China's European "Port Road": Are we making ourselves dependent on Hamburg and Piraeus?

Beijing has been investing in Europe's ports for years.

China's European "Port Road": Are we making ourselves dependent on Hamburg and Piraeus?

Beijing has been investing in Europe's ports for years. What is often kept secret: With a lot of know-how and sufficient money, China has partially raised Europe's infrastructure to a new level. Do we have to thank - or is the bow stretched too far?

The Suez Canal is an important stage for container ships transporting goods from China to Europe. Because once you have passed it, you have reached the Mediterranean Sea. After two or three more days - depending on the weather and waves - the port of Piraeus comes into view. Not only Greek and European flags have been flying there for years, but also Chinese ones. Because the largest port in Greece is firmly in the hands of Chinese investors.

The entry of the Chinese came at the right time for Greece: The financial crisis in 2008 had hit the country hard and Greece was urgently looking for investors. First, Cosco, the China Ocean Shipping Company, secured management rights in 2009, and later shares in the port's operating company. In 2016, Cosco increased its stake to 67 percent and has since been in charge as the majority shareholder.

Alone, the Greek state would not have been able to raise the port to an international competitive level, reports Rolf Langhammer, economist at the Kiel Institute for the World Economy (IfW), in the podcast "Wirtschaft Welt

Piraeus is increasingly becoming the central hub on the sea route of the new Silk Road, with which China is promoting the expansion of global trade routes. German economist Jens Bastian lives in Greece and witnessed the expansion of the port. He sees it as a hub in a network of Chinese interests in ports and terminals that spans Egypt and Israel, Turkey and Western Europe, including Valencia and Zeebrugge.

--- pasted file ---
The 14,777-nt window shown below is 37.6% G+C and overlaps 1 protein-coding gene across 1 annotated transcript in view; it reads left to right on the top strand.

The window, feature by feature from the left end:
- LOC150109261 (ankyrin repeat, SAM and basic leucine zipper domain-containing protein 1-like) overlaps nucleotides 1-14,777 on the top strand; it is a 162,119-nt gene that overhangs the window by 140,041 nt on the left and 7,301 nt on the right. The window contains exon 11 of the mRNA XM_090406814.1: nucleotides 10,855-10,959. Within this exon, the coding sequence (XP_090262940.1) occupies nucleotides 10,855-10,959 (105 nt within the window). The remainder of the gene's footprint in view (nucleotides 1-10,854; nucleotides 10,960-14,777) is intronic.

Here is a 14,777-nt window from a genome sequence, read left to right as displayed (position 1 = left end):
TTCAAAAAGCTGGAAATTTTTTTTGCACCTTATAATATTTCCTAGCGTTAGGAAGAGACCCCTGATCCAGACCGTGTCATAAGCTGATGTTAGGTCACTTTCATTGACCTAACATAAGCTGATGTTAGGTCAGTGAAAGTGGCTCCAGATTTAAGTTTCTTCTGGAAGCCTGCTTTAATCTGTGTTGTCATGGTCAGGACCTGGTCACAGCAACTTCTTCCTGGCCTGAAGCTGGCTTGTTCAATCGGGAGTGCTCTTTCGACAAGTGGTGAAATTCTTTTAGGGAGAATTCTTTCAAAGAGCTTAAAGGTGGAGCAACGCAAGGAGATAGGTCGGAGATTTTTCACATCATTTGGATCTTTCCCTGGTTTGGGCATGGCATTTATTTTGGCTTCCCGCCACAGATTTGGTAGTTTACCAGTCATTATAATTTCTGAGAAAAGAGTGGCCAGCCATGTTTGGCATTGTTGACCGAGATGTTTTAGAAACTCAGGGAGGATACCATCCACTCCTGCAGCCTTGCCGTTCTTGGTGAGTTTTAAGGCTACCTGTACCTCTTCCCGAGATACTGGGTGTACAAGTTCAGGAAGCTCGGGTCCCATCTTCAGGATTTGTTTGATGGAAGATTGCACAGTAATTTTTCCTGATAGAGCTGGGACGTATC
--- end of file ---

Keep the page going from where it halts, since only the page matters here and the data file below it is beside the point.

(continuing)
However, the Chinese failed in Trieste, Italy. The deep sea port there is particularly important for oil tankers. However, the Italians shied away from the geopolitical influence of the Chinese and preferred to rely on a European partner for the construction of a new multifunctional terminal with the Hamburg port logistics group HHLA.

In the largest German port in Hamburg, the signs point to a compromise: Cosco wanted to take a 35 percent stake in the Tollerort terminal there. After a public debate, however, the federal government only allows 24.5 percent. Economist Langhammer is generally positive about the entry of the Chinese. However, he fears that Cosco could undermine sanctions against Russia: "It's a state-owned company, and I can't really see behind its facade."

The economist Langhammer thinks it is exaggerated that China could boot Germany out. For Ludger Schuknecht, Vice President of the Asian Infrastructure Investment Bank (AIIB), competition stimulates business: "When we're a bit sleepy, then others come and wake us up," says Schuknecht. As long as the Chinese adhere to international regulations, he sees nothing wrong with healthy competition. China simply "gave the West a little something" with the Silk Road.